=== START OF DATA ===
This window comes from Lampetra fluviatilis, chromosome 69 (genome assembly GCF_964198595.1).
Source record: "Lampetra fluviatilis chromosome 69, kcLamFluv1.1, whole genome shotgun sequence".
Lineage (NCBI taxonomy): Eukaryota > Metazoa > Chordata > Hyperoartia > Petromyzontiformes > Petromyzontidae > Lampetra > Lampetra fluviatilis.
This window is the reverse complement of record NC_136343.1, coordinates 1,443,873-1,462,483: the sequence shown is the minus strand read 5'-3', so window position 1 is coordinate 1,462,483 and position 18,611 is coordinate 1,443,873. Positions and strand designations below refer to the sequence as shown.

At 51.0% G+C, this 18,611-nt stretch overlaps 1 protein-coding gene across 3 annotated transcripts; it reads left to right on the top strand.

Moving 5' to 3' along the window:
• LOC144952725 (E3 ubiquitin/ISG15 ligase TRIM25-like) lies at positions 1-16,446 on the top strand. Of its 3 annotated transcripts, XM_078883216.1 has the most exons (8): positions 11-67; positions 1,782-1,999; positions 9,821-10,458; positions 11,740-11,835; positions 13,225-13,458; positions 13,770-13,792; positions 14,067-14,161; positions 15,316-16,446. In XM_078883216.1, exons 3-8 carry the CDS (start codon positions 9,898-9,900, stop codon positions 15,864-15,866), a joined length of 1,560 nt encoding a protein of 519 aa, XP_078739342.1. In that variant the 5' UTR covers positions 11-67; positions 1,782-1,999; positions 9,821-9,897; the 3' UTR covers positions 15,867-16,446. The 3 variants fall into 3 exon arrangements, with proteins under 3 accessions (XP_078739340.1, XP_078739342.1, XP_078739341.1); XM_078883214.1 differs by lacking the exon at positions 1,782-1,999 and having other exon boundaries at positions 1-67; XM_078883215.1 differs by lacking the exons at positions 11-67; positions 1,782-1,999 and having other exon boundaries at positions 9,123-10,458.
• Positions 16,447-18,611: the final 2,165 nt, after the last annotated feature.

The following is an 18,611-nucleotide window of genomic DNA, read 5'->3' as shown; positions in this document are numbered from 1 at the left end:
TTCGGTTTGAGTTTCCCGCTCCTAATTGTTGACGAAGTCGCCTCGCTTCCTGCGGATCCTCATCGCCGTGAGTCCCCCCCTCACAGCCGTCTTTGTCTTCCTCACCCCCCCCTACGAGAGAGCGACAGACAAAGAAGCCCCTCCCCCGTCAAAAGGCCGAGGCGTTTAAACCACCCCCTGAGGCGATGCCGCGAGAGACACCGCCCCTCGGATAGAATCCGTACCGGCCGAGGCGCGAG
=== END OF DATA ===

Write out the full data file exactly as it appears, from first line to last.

This window comes from Lampetra fluviatilis, chromosome 69 (genome assembly GCF_964198595.1).
Source record: "Lampetra fluviatilis chromosome 69, kcLamFluv1.1, whole genome shotgun sequence".
Lineage (NCBI taxonomy): Eukaryota > Metazoa > Chordata > Hyperoartia > Petromyzontiformes > Petromyzontidae > Lampetra > Lampetra fluviatilis.
This window is the reverse complement of record NC_136343.1, coordinates 1,443,873-1,462,483: the sequence shown is the minus strand read 5'-3', so window position 1 is coordinate 1,462,483 and position 18,611 is coordinate 1,443,873. Positions and strand designations below refer to the sequence as shown.

At 51.0% G+C, this 18,611-nt stretch overlaps 1 protein-coding gene across 3 annotated transcripts; it reads left to right on the top strand.

Moving 5' to 3' along the window:
• LOC144952725 (E3 ubiquitin/ISG15 ligase TRIM25-like) lies at positions 1-16,446 on the top strand. Of its 3 annotated transcripts, XM_078883216.1 has the most exons (8): positions 11-67; positions 1,782-1,999; positions 9,821-10,458; positions 11,740-11,835; positions 13,225-13,458; positions 13,770-13,792; positions 14,067-14,161; positions 15,316-16,446. In XM_078883216.1, exons 3-8 carry the CDS (start codon positions 9,898-9,900, stop codon positions 15,864-15,866), a joined length of 1,560 nt encoding a protein of 519 aa, XP_078739342.1. In that variant the 5' UTR covers positions 11-67; positions 1,782-1,999; positions 9,821-9,897; the 3' UTR covers positions 15,867-16,446. The 3 variants fall into 3 exon arrangements, with proteins under 3 accessions (XP_078739340.1, XP_078739342.1, XP_078739341.1); XM_078883214.1 differs by lacking the exon at positions 1,782-1,999 and having other exon boundaries at positions 1-67; XM_078883215.1 differs by lacking the exons at positions 11-67; positions 1,782-1,999 and having other exon boundaries at positions 9,123-10,458.
• Positions 16,447-18,611: the final 2,165 nt, after the last annotated feature.

The following is an 18,611-nucleotide window of genomic DNA, read 5'->3' as shown; positions in this document are numbered from 1 at the left end:
TTCGGTTTGAGTTTCCCGCTCCTAATTGTTGACGAAGTCGCCTCGCTTCCTGCGGATCCTCATCGCCGTGAGTCCCCCCCTCACAGCCGTCTTTGTCTTCCTCACCCCCCCCTACGAGAGAGCGACAGACAAAGAAGCCCCTCCCCCGTCAAAAGGCCGAGGCGTTTAAACCACCCCCTGAGGCGATGCCGCGAGAGACACCGCCCCTCGGATAGAATCCGTACCGGCCGAGGCGCGAG